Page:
Numbers Game: How Much Does Team Rebound Percentage Matter?

Happy new year all. Welcome back to Numbers Game, where we investigate the math behind fantasy basketball.

"Start Myles Turner against the Nets on Thursday, because the Nets have the worst rebounding percentage the league" — a brilliant young analyst (and did I mention dashingly handsome) last week.

It sounded good, but was this analyst full of malarkey? Also, spoiler, I'm the analyst.

On paper, the recommendation makes sense, but it got me thinking — the Nets' Trevor Booker is one of the league leaders in rebounds. In fact, several of the worst rebounding teams boast top-20 individual rebounders, while the three best rebounding teams don't have a single forward or center on that list. Teams average more than 40 rebounds per game, while the elite players only account for nine to 15 of those. Maybe a team with poor rebounding numbers is more indicative of the supporting cast, and not the primary glass-cleaners down low?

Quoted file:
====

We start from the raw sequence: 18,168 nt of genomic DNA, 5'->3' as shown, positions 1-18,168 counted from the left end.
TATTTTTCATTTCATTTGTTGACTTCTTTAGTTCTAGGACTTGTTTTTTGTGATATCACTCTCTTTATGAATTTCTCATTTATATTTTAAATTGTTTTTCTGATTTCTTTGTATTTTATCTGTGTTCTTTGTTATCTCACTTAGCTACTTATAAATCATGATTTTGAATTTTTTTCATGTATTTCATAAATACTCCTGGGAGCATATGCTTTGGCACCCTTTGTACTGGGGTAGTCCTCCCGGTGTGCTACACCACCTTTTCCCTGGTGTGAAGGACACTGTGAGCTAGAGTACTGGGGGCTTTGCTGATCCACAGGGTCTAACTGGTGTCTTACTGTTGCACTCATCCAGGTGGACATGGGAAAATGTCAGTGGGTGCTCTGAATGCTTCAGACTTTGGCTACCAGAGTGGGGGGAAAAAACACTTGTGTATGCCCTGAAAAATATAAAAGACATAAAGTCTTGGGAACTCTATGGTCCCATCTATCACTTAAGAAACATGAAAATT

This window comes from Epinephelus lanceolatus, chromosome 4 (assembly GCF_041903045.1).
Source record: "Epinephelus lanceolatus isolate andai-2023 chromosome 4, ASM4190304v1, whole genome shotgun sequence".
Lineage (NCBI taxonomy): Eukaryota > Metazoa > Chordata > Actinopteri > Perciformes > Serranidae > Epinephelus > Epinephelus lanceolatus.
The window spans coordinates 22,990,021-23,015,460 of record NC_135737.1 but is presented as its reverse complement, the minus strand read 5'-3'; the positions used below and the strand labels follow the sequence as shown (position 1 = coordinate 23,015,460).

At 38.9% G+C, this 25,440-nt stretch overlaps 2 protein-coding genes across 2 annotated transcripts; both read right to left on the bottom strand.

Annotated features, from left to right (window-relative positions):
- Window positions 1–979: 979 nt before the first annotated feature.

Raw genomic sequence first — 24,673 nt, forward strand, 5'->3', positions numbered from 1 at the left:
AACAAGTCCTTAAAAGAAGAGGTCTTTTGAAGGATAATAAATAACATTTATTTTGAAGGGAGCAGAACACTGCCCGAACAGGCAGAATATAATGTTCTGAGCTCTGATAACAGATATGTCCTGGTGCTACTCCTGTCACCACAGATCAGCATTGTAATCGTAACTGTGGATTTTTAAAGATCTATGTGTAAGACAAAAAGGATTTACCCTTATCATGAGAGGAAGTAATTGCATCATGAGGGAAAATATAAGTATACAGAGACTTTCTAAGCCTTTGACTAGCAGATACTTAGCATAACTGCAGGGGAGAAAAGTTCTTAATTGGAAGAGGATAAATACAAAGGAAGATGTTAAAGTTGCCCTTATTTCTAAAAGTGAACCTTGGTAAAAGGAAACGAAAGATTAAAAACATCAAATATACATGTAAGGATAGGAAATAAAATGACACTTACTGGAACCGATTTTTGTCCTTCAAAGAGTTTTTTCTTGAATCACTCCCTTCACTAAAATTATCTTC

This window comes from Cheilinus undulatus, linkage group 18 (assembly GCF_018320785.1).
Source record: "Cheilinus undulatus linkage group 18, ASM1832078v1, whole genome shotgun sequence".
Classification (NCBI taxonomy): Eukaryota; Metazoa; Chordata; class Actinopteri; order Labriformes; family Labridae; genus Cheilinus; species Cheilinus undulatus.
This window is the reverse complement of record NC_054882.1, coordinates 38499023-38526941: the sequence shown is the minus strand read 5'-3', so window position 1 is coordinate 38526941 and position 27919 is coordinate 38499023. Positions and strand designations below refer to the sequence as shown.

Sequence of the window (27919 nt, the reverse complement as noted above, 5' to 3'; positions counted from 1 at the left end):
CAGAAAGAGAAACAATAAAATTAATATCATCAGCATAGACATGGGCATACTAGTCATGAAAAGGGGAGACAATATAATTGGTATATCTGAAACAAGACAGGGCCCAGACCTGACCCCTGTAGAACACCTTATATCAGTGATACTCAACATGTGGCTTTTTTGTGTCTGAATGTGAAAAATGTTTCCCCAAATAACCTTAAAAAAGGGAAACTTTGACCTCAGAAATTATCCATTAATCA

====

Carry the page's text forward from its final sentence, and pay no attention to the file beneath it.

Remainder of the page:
Several times this season, we've investigated a commonly held assumption only to find that we were off base. The impact of pace and back-to-backs were both more nuanced than conventional wisdom would have you believe. In that vein, we'll continue our investigations to check if our assumptions are mathematically valid.

This week: is the performance of good rebounders related to the quality of the opposing team?

The Problem

Most teams grab close to 50 percent of the roughly 90 available rebounds each game. The best rebounders – all of whom are bigs, save Russell

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ABOUT THE AUTHOR
Rikleen writes the NBA column "Numbers Game," which decodes the math that underpins fantasy basketball and was a nominee for the 2016 FSWA Newcomer of the Year Award. A certified math teacher, Rikleen decided the field of education pays too well, so he left it for writing. He is a Boston College graduate living outside Boston.